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Trump Appointee Told Veterans Affairs Diversity Chief Not to Condemn White Supremacists



In the immediate aftermath of the 2017 Charlottesville “alt-right” rally and violence that led to the killing of a young protestor, Heather Heyer, President Donald Trump blamed “many sides” for the violence. The Dept. of Veterans Affairs’ Chief Diversity Officer penned a statement condemning the extremist groups, including “white supremacists, neo-Nazis, and the Ku Klux Klan.”

A Trump appointee told her she couldn’t publish it.

The Washington Post reports John Ullyot, the VA’s assistant secretary for public and intergovernmental affairs, “sought to silence” Georgia Coffey, “a nationally recognized expert in workplace diversity and race relations.”

Coffey had wanted to send out the statement because many – 40 percent – of the VA’s 380,000 employees are minorities, and some had already reached out to her looking for support and guidance.

She sent Ullyot this two paragraph statement, which American Oversight, a nonprofit watchdog group, obtained. NCRM has taken a screenshot of the email from the group’s website:

Ullyot told her she was free to share her personal opinions, but sent the message she was not to condemn the extremist hate groups if speaking for the VA. He cut that section out and suggested a replacement:

The Washington Post adds that Coffey decided to post her statement to an internal Veterans’ Affairs monthly communications online newsletter.

Her statement was scrubbed from the document, and she was reportedly reprimanded.

Coffey soon “retired,” and is now the senior manager for diversity and inclusion at a top defense contractor, Lockheed Martin.

Read the full Washington Post report here.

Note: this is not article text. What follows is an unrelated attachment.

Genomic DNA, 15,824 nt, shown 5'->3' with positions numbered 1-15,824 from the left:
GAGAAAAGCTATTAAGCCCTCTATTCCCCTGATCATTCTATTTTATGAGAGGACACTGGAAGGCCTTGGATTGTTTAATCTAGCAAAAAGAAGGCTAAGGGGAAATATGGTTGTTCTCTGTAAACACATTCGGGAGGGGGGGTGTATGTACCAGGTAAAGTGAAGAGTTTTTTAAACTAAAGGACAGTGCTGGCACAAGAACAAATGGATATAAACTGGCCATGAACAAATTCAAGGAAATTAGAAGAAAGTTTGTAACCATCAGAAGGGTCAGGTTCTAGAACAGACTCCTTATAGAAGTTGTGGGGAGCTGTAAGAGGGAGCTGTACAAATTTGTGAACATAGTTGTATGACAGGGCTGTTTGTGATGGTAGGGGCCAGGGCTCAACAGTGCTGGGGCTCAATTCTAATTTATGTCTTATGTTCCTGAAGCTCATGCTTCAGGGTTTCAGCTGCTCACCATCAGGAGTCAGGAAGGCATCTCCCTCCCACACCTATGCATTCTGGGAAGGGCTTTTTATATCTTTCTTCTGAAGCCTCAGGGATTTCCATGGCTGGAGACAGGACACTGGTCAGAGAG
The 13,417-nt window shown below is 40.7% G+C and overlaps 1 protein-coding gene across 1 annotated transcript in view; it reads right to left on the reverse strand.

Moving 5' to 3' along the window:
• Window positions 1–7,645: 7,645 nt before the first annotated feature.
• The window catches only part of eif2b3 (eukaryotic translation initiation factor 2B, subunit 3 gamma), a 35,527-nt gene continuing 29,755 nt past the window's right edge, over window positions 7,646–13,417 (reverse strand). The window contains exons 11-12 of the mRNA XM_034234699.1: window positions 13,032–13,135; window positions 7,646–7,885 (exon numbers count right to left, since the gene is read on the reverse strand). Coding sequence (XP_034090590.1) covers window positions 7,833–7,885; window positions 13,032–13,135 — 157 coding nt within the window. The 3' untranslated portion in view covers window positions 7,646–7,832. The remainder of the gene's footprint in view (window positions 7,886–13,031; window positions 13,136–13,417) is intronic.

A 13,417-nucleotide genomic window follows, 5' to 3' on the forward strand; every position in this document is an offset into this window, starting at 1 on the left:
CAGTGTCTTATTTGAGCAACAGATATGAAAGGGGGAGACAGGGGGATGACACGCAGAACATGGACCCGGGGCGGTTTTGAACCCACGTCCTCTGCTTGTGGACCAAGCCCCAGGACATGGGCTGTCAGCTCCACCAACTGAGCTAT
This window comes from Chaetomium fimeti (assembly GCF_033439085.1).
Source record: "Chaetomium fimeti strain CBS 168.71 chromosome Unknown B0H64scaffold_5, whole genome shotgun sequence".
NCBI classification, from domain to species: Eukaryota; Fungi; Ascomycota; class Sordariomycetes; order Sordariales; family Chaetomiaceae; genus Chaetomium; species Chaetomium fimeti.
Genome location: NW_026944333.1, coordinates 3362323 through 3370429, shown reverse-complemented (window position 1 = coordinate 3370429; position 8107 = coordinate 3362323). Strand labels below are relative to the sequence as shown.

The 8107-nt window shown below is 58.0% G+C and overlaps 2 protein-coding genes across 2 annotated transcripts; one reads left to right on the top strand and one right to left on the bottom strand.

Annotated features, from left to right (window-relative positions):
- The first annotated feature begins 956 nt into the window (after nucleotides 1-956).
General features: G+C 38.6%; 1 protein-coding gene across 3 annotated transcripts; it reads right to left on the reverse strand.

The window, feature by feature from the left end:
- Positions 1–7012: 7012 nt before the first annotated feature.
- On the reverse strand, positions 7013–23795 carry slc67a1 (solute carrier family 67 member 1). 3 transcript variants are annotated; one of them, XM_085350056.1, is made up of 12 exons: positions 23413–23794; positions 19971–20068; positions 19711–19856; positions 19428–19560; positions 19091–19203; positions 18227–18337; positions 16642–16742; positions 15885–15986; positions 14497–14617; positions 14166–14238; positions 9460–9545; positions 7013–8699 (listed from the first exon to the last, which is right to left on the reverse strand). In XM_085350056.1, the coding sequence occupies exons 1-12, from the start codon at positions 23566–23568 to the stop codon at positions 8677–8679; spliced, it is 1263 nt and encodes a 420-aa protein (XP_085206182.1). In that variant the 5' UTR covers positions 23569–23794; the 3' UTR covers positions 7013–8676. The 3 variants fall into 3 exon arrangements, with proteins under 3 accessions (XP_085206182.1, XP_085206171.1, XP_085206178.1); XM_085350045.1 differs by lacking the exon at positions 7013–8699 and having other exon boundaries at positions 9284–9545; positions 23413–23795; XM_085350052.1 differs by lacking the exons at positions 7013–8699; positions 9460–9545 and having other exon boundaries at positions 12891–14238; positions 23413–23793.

Image: “Unite the Right” rally in 2017. Photo by Rodney Dunning via Flickr and a CC license

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Mulvaney: ‘The President Is Not a White Supremacist’ 



Mick Mulvaney

Mick Mulvaney, the Acting White House Chief of Staff, claimed on Fox News Sunday that President Trump is not a white supremacist.

Host Chris Wallace noted that some critics claim that the president “has contributed to an anti-Muslim climate,” including a statement from Senator and 2020 hopeful Kirsten Gillibrand, where she said, “time and time again, this president has embraced and emboldened white supremacists—and instead of condemning racist terrorists, he covers for them.”

Wallace also pointed out similarities between the New Zealand shooter’s statement about “killing invaders” and the president’s own statements the next day using framing immigrants crossing our southern border as an “invasion.”

“There’s folks that just don’t like the president and everything that goes wrong, they’re going to for a way to tie that to the president,” said Mulvaney. “It’s just absurd to say there’s a connection to being against illegal immigration and for legal immigration.”

Wallace asked Mulvaney if the president would consider speaking directly to the issue, “To the degree that there is an issue with white supremacists, white nationalists, anti-Muslim bigotry in this country — and there is an issue with that — why not deliver a speech condemning it?”

“The president is not a white supremacist,” replied Mulvaney. “I’m not sure how many times we have to say that.”

The acting chief of staff did not, however, answer the question.

Mulvaney also pushed back at comments that the New Zealand shooter was a supporter of President Trump.